Spanish Revolution of 1936

The Spanish Revolution was a workers' social revolution that began during the outbreak of the Spanish Civil War in 1936 and resulted in the widespread implementation of anarchist and more broadly libertarian socialist organizational principles throughout various portions of the country for two to three years, primarily Catalonia, Aragon, Andalusia, and parts of the Valencian Community. Much of the economy of Spain was put under worker control; in anarchist strongholds like Catalonia, the figure was as high as 75%. Factories were run through worker committees, and agrarian areas became collectivized and run as libertarian socialist communes. Many small businesses like hotels, barber shops, and restaurants were also collectivized and managed by their workers.

Spanish Revolution
Part of the Spanish Civil War
Women training for a militia outside Barcelona, August 1936.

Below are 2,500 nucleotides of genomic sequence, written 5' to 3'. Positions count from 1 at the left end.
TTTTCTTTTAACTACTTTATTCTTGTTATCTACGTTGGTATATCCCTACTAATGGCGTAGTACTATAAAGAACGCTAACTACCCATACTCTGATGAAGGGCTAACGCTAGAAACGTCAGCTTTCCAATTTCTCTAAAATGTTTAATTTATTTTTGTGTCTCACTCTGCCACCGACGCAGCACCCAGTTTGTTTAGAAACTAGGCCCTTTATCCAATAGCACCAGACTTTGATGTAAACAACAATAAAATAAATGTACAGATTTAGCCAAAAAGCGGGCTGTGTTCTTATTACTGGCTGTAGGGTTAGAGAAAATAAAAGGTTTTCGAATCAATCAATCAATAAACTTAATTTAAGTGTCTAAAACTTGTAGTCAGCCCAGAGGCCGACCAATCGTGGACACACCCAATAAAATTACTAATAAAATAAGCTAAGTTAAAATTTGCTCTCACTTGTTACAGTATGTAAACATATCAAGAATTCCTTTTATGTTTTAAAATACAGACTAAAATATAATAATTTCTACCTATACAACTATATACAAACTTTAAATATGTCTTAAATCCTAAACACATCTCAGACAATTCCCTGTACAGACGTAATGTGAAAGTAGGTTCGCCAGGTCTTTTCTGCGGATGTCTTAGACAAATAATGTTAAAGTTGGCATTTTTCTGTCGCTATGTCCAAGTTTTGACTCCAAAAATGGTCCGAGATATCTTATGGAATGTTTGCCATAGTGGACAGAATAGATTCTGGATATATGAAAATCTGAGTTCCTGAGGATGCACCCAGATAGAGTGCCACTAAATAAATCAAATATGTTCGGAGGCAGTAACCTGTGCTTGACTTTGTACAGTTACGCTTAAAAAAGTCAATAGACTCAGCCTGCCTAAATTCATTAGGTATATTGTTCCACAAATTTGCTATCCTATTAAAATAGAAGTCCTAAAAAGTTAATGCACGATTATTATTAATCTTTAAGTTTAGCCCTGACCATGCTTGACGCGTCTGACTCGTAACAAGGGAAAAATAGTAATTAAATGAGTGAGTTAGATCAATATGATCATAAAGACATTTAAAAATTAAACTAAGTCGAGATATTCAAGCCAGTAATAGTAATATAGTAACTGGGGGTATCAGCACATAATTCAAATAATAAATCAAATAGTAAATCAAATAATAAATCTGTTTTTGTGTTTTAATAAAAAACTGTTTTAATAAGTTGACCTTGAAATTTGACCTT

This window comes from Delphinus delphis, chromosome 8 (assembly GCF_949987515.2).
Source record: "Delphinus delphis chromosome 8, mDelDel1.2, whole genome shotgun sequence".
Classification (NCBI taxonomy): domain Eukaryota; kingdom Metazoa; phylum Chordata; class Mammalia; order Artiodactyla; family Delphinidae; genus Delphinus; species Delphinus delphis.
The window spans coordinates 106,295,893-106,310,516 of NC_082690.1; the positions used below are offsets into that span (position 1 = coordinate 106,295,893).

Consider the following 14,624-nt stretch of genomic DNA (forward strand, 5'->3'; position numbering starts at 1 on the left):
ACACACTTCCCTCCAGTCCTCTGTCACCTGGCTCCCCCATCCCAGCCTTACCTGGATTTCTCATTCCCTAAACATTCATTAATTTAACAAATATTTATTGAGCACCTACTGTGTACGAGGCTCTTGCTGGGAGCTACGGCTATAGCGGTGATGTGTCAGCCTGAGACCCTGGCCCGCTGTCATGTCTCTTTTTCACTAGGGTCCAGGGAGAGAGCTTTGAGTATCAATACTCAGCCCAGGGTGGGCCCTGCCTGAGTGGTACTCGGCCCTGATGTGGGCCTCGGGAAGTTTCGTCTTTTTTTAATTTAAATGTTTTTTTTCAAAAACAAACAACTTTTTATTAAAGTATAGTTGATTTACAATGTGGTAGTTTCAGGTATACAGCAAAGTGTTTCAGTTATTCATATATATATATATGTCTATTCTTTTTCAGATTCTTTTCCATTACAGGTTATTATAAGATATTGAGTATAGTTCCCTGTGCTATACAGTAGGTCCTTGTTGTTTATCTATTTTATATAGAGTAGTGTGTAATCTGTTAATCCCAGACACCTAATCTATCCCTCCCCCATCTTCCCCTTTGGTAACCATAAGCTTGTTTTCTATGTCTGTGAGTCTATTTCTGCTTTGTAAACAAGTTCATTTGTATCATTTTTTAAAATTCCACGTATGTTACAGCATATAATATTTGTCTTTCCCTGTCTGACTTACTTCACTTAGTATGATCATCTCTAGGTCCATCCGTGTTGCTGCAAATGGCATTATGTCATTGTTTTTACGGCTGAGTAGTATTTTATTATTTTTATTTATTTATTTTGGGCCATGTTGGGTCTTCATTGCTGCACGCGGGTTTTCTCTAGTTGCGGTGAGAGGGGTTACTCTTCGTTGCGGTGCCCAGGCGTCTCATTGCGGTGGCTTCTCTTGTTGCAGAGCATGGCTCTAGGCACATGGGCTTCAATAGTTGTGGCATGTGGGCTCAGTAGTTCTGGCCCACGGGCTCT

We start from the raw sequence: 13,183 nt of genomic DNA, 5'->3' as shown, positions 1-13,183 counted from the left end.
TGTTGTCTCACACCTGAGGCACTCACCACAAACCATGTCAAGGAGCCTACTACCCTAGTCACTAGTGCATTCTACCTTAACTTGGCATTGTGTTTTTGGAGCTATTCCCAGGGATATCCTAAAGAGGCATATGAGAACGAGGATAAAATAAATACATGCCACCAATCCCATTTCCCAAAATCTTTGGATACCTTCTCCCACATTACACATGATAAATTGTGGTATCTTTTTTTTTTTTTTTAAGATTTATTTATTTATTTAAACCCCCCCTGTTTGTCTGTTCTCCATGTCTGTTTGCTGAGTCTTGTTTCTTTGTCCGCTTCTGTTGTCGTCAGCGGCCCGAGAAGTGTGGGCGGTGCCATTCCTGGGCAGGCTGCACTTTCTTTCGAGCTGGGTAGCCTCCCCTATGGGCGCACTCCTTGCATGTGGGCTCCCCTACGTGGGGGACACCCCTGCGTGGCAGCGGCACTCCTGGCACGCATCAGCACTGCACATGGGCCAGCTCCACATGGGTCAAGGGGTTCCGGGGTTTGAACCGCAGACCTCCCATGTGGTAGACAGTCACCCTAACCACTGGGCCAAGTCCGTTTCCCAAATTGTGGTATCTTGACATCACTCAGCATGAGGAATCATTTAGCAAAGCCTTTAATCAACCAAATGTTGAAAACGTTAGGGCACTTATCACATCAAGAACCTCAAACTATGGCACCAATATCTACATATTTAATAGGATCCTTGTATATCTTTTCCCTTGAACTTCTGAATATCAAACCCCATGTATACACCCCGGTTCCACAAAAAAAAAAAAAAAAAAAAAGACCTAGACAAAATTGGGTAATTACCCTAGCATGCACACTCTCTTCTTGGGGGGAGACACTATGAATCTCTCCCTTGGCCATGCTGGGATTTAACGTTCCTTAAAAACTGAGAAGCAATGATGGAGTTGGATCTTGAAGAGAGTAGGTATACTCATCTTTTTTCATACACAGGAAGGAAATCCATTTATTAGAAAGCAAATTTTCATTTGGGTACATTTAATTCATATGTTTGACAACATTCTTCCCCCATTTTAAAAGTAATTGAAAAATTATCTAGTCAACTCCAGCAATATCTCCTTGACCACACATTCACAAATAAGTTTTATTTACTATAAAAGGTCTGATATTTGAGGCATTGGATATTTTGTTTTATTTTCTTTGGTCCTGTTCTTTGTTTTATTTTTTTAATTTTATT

DateJuly 19, 1936
Location
Various regions of Spain  primarily Madrid, Catalunya, Aragon, Andalusia, and parts of Levante, Spain.
GoalsElimination of all institutions of state power; worker control of industrial production; implementation of libertarian socialist economy; elimination of social influence from Catholic Church; international spread of revolution to neighboring regions.
MethodsWork place collectivization; political assassination
Resulted inSuppressed after ten-month period.

The collectivization effort was primarily orchestrated by the rank-and-file members of the Confederación Nacional del Trabajo (CNT; National Confederation of Labor) and the Federación Anarquista Ibérica (FAI; Iberian Anarchist Federation). The socialist Unión General de Trabajadores (UGT; General Union of Workers) also participated in the implementation of collectivization.